“While phage therapy has existed for decades, our study is proof-of-principle that it can be used to protect against infection and intervene in the transmission of disease,” said senior study author Andrew Camilli, Ph.D., Howard Hughes Medical Institute Investigator and professor of molecular biology and microbiology at TUSM. “We are hopeful that phages can someday be a tool in the public health arsenal that helps decrease the global burden of cholera, which affects up to four million people around the world each year.”
In previous work, Camilli and colleagues searched for phages that are specific for Vibrio cholerae, the bacterium that causes cholera—a potentially lethal infectious disease marked by severe diarrhea and dehydration. While phages that kill V. cholerae are abundant in nature, the team identified three strains that uniquely retained the ability to kill V. cholerae within the small intestine, the site of infection in humans. These phages function by targeting bacterial surface receptors normally involved in infectiousness, making them ideal therapeutic candidates—to develop resistance, cholera bacteria must acquire mutations in these receptors, which cause the bacteria to become less infectious.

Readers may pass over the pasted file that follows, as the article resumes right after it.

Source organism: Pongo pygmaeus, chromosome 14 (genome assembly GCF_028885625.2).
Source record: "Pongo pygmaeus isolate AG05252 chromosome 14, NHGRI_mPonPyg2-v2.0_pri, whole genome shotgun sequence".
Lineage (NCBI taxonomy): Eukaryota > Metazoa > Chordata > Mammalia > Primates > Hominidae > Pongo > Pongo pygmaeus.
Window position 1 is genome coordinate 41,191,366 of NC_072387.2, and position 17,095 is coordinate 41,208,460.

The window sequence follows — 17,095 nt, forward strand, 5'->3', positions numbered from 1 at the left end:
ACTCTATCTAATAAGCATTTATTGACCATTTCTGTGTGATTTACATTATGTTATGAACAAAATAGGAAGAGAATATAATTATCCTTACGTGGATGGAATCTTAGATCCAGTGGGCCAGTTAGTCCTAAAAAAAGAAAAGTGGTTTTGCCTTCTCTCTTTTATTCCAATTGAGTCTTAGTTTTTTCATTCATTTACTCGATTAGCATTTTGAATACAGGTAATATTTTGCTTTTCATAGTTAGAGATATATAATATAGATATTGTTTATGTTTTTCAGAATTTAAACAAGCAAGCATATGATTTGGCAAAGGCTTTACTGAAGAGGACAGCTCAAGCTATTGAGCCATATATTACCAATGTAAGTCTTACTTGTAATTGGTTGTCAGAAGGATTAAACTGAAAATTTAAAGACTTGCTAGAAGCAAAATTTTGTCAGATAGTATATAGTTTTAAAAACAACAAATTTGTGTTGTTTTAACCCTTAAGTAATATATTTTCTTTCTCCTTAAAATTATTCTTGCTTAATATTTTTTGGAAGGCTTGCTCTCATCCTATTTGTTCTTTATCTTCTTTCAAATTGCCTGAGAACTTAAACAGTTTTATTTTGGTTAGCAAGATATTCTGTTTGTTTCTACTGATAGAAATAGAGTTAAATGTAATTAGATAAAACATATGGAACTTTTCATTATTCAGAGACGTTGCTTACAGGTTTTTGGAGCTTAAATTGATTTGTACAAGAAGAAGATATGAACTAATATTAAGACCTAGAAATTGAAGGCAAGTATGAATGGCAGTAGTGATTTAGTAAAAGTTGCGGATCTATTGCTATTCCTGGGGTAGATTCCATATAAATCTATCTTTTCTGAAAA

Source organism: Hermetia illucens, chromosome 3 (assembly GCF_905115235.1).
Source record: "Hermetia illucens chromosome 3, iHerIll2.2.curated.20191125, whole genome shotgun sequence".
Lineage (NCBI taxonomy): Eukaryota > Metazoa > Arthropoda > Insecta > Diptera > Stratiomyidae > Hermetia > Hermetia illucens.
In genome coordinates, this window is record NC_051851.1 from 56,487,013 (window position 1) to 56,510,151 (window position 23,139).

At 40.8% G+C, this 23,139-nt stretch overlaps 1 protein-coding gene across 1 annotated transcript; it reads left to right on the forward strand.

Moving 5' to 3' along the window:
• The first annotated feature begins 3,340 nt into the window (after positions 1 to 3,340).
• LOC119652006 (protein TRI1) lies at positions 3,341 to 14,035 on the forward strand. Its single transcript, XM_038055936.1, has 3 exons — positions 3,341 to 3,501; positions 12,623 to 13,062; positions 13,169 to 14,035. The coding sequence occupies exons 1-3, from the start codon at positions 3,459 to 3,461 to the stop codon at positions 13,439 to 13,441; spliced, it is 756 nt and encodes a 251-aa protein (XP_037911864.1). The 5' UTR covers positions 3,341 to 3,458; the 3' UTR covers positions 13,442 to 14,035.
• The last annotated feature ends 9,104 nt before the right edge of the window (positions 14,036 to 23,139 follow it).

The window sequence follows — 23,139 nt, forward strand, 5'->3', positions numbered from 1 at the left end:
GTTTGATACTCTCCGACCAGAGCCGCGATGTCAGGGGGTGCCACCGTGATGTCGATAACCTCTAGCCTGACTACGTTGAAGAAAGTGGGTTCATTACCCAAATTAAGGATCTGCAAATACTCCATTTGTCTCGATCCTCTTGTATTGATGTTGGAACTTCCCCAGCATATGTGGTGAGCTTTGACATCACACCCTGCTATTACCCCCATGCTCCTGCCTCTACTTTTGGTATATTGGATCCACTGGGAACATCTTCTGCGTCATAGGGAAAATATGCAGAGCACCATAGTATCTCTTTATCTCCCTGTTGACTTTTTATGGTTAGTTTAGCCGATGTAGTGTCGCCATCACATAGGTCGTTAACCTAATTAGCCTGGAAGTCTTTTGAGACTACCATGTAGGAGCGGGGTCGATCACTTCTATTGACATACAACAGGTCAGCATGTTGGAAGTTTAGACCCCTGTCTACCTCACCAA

The plant pathogenic fungus Fusarium oxysporum secretes an effector that is similar to a plant peptide hormone, underscoring the variety of mechanisms that plant pathogens have evolved to tamper with host physiology.